In the Pig and Chicken analogy for participants (Jeff Sutherland explains Pigs & Chickens), the Pig is the one who is required to make the biggest commitment and put his proverbial skin in the game. For the Pig, it is an all or nothing proposition. They either meet their commitment or they do not, there is no gray area. However, many fail to get this level of commitment from their Pigs, or don’t even ask for it in the first place. This is the genesis of the Outlier Pig.

What is an Outlier Pig?

Simply, an Outlier Pig is a member of the (or should be) who is allowed to operate outside the guidelines of the Scrum . They may not participate in Daily Stand-Ups, Planning or Retrospective meetings, they may not make commitments at the start of each , they may not work on tasks related to Stories but instead work on “bigger picture” tasks (creating architecture is a prime example) or they may have to complete tasks that are necessary for the to succeed, but those deliverables are not tracked like the rest of the Delivery Team’s tasks.

So how are Outlier Pigs created?

Failure To Co-Locate

One of the best ways to create a collaborative and efficient team is to have them all co-located, both spatially and temporally. The first sign that you might have an Outlier Pig in your team is when a vast majority of the Delivery Team are co-located, but one or two Pigs are not. There are a few reasons why this might be the case. Perhaps the company has more than 1 location. Also, companies with a telecommute policy will often accidentally create Outlier Pigs as a side-affect of the policy.

Additionally, Outlier Pigs tend to crop up when project work is partially outsourced and those resources are not on-site (hopefully yours are at least in the same time zone though right?!). In the world, consultants from ISVs tend to become location Outliers, if they deem it even “acceptable” to participate in your process at all.

Hero Worship

Another type of Outlier Pig is the Hero Coder that is subjected to special treatment because of their Hero status within the team (it could also be the Hero Accountant, Hero Lawyer, Hero Account Rep. etc etc).

The Hero Outlier Pig is someone who based on all definitions should be part of the Delivery Team, but in reality is not ever asked/required to fully participate in the Scrum process. This can be because it is assumed they are too busy, on too many other projects, working on rogue code that is “above” being planned or they simply have a track record of being left alone to deliver the biggest/toughest pieces of projects.

This is a particularly bad situation because it hurts a lot of different aspects of the Scrum team. Firstly, if someone is contributing to a project but not participating in the process, you will lose visibility of the progress of the project, which is one of the main selling points of an process. Also, scheduling of dependent tasks becomes difficult as the Hero never commits to the same time frames as the rest of the team.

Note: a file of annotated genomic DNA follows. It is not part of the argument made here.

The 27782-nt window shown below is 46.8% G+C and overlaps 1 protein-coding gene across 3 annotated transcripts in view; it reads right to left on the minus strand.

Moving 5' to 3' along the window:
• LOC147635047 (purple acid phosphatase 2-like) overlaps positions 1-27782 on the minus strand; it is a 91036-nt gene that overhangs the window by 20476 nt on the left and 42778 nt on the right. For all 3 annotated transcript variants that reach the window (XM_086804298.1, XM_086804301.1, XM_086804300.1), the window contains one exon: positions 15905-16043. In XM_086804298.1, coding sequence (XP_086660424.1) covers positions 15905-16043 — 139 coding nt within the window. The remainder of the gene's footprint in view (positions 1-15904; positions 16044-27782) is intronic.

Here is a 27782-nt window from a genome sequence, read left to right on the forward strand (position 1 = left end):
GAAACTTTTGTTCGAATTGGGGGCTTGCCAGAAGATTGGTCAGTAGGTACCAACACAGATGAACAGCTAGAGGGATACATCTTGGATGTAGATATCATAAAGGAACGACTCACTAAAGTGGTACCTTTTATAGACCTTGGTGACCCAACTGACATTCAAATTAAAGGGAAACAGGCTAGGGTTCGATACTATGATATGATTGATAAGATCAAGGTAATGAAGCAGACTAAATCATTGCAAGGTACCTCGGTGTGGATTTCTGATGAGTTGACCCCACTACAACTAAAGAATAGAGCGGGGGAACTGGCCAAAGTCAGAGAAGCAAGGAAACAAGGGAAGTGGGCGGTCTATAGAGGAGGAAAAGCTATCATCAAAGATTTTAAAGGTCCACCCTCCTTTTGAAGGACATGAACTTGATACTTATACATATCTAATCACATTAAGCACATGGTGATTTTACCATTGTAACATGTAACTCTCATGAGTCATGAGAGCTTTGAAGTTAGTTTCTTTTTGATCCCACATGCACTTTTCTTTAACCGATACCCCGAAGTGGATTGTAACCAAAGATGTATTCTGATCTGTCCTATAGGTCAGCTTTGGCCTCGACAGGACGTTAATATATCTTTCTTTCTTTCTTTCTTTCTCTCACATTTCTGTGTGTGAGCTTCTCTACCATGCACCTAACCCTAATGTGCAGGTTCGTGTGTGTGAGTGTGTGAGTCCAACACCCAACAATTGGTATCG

Partial Adoption Teams

Scrum teams are intended to be cross-functional by nature and include people from many different departments within a company. However, if Scrum is being adopted in a grass roots fashion (as opposed to a top-down mandate for example), it is unlikely that all of these teams will be fully integrated into the Scrum process at the same time. So you might find the software developers are on board early and trying to work a Scrum process, but maybe QA or the Technical Writers or the Graphics teams are not anywhere near ready to fully embrace Scrum. So while the software developers meet at the start of each Sprint to create a commitment, there may actually be many people who need to deliver tasks to make that commitment possible, but they are not part of the commitment. As a result, their tasks are not tracked (on a Burndown Chart, or a WIP board for example) and the development team may get blocked early in a Sprint because the tasks of the Outliers are not done in the right time-frame.

Herding The Pigs

It is important to identify early on in a project who the Pigs are going to be. Identifying the developers is usually obvious, but don’t forget QA, infrastructure, marketing, graphics and other team members as well. Once they are identified, it is important to corral them and create a homogeneous team that meets, plans and works together efficiently and effectively. Bringing Pigs on-site and including all Pigs’ work in the Sprint planning process is vital to success.

What other types of Outlier Pigs have you seen in your teams?